British tennis ace Andy Murray says the decision to revoke Novak Djokovic's visa is 'not a good situation for anyone'
Two-time Wimbledon champion Andy Murray has suggested that the Australian government's decision to revoke Novak Djokovic's visa in 'not great for tennis' and also strikes a blow to the Australian Open as a whole.
It's probably safe to say that Murray isn't Djokovic's biggest fan, at least in the context of the Australian Open, after losing three finals in four years to the Serbia ace between 2013 and 2016 - but the British tennis great refused to be drawn in to a debate as to Djokovic's treatment by the Australian immigration authorities as the news of the Serb's visa being revoked played out during Murray's Sydney International semi-final win against Reilly Opelka.
Speaking after his straight sets win in the Australian Open warm-up tournament, Murray said that he wasn't going to "start kicking Novak whilst he's down" amid a furious row centered around Djokovic's impending deportation from the country.
"It's not a good situation," Murray said when press on the issue by the media.
"I'm not going to sit here and start kicking Novak whilst he's down. I mean, I said it the other day, it's not a good situation for anyone.
"It's unfortunate that it's ended up in this type of situation, and who knows? I don't know what the process is from now. I don't know what route he goes down, if he can appeal that and, you know, how long that takes, and can he still be out practicing whilst that process is going on or still competing in the tournament?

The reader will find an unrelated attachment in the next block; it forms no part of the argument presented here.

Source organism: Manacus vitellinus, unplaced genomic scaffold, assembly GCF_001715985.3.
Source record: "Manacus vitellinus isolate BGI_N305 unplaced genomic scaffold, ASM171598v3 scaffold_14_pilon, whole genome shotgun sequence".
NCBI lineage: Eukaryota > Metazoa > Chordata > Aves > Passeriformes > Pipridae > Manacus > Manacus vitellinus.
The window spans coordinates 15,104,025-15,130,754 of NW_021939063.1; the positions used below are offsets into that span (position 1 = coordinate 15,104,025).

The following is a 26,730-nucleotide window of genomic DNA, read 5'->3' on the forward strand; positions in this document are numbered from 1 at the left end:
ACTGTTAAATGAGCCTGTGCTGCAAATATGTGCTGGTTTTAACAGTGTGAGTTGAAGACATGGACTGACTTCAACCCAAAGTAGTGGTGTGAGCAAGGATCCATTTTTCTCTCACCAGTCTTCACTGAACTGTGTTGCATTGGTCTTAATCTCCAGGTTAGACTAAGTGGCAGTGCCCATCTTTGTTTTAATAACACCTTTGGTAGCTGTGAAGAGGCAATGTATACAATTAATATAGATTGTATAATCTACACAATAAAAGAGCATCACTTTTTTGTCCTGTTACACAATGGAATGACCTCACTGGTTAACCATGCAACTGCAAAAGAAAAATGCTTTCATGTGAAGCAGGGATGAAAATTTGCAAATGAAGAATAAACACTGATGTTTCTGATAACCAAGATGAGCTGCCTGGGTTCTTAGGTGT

"I have no idea idea what the situation is with that," Murray continued. "Yeah, I just want it obviously to get resolved. I think it would be good for everyone if that was the case. It just seems like it's dragged on for quite a long time now, and yeah, not great for tennis, not great for the Australian Open, not great for Novak.
"Yeah, obviously a lot of people have criticized the government here, as well. It's not been good."
It now appears likely that Djokovic will launch another legal challenge as to the manner of his highly-politicized deportation from Australia - but with the clock very much ticking ahead of the Serb's first scheduled match, it seems as the weight of the Australian immigration system is very much stacked against him.
As Murray states, the Australian Open may well proceed without the man who has dominated it for the past decade, winning nine championships as well as being on the doorstep of an historic 21st Grand Slam title - a win which would have put him ahead of rivals Rafael Nadal and Roger Federer in the all-time list.
Instead, a Djokovic will be central to another unique twist of history - that of being banished from the tournament through which much of his legacy has been formed.
It under this veil that a new champion will be crowned; the first time since 2018 that Djokovic's name won't be etched on the silver trophy.
And as Murray states, none of this has been "great for the Australian Open".